“Comprehensive, enlightening, and terrifyingly timely.”
—New York Times Book Review
“Cool and persuasive... How Democracies Die comes at exactly the right moment.”
—The Washington Post
Donald Trump’s presidency has raised a question that many of us never thought we’d be asking: Is our democracy in danger? Harvard professors Steven Levitsky and Daniel Ziblatt have spent more than twenty years studying the breakdown of democracies in Europe and Latin America, and they believe the answer is yes. Democracy no longer ends with a bang—in a revolution or military coup—but with a whimper: the slow, steady weakening of critical institutions, such as the judiciary and the press, and the gradual erosion of long-standing political norms. The good news is that there are several exit ramps on the road to authoritarianism. The bad news is that, by electing Trump, we have already passed the first one.
Drawing on decades of research and a wide range of historical and global examples, from 1930s Europe to contemporary Hungary, Turkey, and Venezuela, to the American South during Jim Crow, Levitsky and Ziblatt show how democracies die—and how ours can be saved.
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We tend to think of democracies dying at the hands of men with guns. During the Cold War, coups d’état accounted for nearly three out of every four democratic breakdowns, and more recently, military coups toppled Egyptian President Mohamed Morsi in 2013 and Thai Prime Minister Yingluck Shinawatra in 2014. In these cases democracy dissolved in spectacular fashion, through military power and coercion.
But there is another way to break a democracy. It is less dramatic but equally destructive.
In Venezuela, for example, Hugo Chávez was a political outsider who railed against what he cast as a corrupt governing elite, promising to build a more “authentic” democracy that used the country’s vast oil wealth to improve the lives of the poor. Skillfully tapping into the anger of ordinary Venezuelans, many of whom felt ignored or mistreated by the established political parties, Chávez was elected president in 1998. As a woman in Chávez’s home state of Barinas put it on election night, “Democracy is infected. And Chávez is the only antibiotic we have.”
When Chávez launched his promised revolution, he did so democratically. In 1999, he held free elections for a new constituent assembly, in which his allies won an overwhelming majority. It wasn’t until 2003 that Chávez took his first clear steps toward authoritarianism, stalling a referendum that would have recalled him from office. In 2004, the government blacklisted those who had signed the recall petition and packed the supreme court. The chavista regime grew more repressive after 2006, closing a major television station, arresting or exiling opposition politicians, judges, and media figures on dubious charges, and eliminating presidential term limits so that Chávez could remain in power indefinitely. After Chávez’s death a year later, his successor, Nicolás Maduro, won another questionable reelection. It was only when a new single-party constituent assembly usurped the power of Congress in 2017, nearly two decades after Chávez first won the presidency, that Venezuela was widely recognized as an autocracy.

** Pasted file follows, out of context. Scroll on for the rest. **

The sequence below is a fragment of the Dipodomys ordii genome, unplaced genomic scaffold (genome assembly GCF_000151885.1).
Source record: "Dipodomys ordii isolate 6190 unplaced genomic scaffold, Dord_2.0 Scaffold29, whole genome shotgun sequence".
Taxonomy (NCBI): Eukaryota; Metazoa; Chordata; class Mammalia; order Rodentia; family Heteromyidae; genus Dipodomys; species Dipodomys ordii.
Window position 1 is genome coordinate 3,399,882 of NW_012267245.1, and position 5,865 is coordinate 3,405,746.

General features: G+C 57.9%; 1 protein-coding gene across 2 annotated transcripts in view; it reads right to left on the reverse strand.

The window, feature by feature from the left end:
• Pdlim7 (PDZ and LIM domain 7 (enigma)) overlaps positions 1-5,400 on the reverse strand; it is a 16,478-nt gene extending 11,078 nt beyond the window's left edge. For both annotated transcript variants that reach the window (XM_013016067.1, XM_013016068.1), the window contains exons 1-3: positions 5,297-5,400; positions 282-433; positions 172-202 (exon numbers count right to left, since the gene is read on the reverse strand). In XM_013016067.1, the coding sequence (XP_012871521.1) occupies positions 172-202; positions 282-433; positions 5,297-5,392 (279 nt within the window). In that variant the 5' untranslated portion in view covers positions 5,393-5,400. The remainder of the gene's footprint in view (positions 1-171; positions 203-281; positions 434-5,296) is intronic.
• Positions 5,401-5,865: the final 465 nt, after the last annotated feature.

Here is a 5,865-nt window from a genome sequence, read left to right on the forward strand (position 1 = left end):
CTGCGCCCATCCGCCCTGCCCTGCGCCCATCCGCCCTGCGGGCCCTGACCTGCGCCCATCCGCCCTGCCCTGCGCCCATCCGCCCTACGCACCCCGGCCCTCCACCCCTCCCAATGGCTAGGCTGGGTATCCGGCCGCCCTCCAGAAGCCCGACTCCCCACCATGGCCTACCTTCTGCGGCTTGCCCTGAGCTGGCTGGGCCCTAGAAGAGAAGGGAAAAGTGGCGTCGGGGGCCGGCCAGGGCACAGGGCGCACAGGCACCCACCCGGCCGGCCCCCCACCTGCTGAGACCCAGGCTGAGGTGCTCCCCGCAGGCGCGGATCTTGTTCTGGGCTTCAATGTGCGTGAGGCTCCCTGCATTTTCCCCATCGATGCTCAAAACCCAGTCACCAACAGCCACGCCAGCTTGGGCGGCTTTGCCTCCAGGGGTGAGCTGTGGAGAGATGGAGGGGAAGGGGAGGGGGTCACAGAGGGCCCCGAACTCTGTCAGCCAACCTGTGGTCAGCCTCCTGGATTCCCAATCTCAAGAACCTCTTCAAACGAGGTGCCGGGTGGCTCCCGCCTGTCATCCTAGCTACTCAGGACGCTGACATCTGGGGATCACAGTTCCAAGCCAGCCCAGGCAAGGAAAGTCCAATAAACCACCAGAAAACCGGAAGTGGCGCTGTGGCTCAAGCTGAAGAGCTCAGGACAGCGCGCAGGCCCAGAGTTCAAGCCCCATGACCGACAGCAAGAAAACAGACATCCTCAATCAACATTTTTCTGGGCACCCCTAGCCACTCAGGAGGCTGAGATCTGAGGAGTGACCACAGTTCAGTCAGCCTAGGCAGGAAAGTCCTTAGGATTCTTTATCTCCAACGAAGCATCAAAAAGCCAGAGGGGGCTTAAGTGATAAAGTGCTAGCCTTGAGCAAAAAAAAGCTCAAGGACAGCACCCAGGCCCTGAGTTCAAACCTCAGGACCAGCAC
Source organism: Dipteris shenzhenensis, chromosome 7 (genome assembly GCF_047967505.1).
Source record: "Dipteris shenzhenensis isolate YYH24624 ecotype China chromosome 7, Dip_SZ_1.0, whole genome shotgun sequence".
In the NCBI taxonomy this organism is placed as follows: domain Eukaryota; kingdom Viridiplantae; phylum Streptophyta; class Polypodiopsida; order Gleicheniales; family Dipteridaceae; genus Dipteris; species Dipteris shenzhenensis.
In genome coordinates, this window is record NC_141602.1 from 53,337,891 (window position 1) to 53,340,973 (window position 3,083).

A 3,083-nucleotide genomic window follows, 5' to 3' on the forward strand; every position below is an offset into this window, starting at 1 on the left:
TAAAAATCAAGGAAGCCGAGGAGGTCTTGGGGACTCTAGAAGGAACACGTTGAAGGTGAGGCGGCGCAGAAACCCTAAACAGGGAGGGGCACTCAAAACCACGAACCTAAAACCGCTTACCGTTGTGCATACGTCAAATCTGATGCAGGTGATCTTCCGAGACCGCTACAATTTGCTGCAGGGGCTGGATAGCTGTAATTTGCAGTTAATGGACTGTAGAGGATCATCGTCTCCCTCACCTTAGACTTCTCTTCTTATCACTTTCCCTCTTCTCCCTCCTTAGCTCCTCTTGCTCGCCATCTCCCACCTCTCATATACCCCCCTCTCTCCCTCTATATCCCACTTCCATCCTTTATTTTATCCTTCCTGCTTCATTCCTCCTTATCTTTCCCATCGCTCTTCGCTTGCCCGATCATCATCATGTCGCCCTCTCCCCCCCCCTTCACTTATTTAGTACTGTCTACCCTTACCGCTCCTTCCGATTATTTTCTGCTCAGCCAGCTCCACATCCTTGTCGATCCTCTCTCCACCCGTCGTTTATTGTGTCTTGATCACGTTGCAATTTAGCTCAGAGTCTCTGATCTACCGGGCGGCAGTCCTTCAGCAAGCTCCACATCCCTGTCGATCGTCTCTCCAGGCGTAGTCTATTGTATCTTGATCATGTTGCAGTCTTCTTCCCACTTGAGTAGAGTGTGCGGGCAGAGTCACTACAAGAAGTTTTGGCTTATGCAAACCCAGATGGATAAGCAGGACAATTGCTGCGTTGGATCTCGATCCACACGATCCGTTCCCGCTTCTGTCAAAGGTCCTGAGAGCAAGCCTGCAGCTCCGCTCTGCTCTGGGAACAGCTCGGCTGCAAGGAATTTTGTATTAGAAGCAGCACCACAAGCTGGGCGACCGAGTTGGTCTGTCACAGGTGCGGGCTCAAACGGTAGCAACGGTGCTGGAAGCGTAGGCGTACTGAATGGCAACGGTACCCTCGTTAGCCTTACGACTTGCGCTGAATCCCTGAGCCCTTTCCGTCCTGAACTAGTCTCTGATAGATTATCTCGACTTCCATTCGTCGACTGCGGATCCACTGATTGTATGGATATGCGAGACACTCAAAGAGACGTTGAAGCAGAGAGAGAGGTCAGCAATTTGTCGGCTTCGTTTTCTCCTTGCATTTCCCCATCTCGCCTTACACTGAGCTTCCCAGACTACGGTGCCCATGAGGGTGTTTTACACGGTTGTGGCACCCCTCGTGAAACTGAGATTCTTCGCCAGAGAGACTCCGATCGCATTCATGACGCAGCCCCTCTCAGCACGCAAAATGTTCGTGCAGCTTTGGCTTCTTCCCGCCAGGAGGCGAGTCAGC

This is how democracies now die. Blatant dictatorship—in the form of fascism, communism, or military rule—has disappeared across much of the world. Military coups and other violent seizures of power are rare. Most countries hold regular elections. Since the end of the Cold War, most democratic breakdowns have been caused not by generals and soldiers but by elected governments themselves. Like Chávez in Venezuela, elected leaders have subverted democratic institutions in Georgia, Hungary, Nicaragua, Peru, the Philippines, Poland, Russia, Sri Lanka, Turkey, and Ukraine. Democratic backsliding today begins at the ballot box.
How vulnerable is American democracy to this form of breakdown? The foundations of our democracy are certainly stronger than those in Venezuela, Turkey, or Hungary. But are they strong enough? Answering such a question requires stepping back from daily headlines and breaking news alerts to widen our view, drawing lessons from the experiences of other democracies around the world and throughout history.
We know that extremist demagogues emerge from time to time in all societies, even in healthy democracies. The United States has had its share of them, including Henry Ford, Huey Long, Joseph McCarthy, and George Wallace. An essential test for democracies is not whether such figures emerge but whether political leaders, and especially political parties, work to prevent them from gaining power in the first place—by keeping them off mainstream party tickets, refusing to endorse or align with them, and when necessary, making common cause with rivals in support of democratic candidates.
Once a would‑be authoritarian makes it to power, democracies face a second critical test: Will the autocratic leader subvert democratic institutions or be constrained by them? America failed the first test in November 2016, when we elected a president with a dubious allegiance to democratic norms. How serious is the threat now? Many observers take comfort in our Constitution, which was designed precisely to thwart and contain demagogues like Donald Trump. Our Madisonian system of checks and balances has endured for more than two centuries. It survived the Civil War, the Great Depression, the Cold War, and Watergate. Surely, then, it will be able to survive Trump.
We are less certain. Historically, our system of checks and balances has worked pretty well— but not, or not entirely, because of the constitutional system designed by the founders. Democracies work best— and survive longer— where constitutions are reinforced by unwritten democratic norms. Two basic norms have preserved America’s checks and balances in ways we have come to take for granted: mutual toleration, or the understanding that competing parties accept one another as legitimate rivals, and forbearance, or the idea that politicians should exercise restraint in deploying their institutional prerogatives.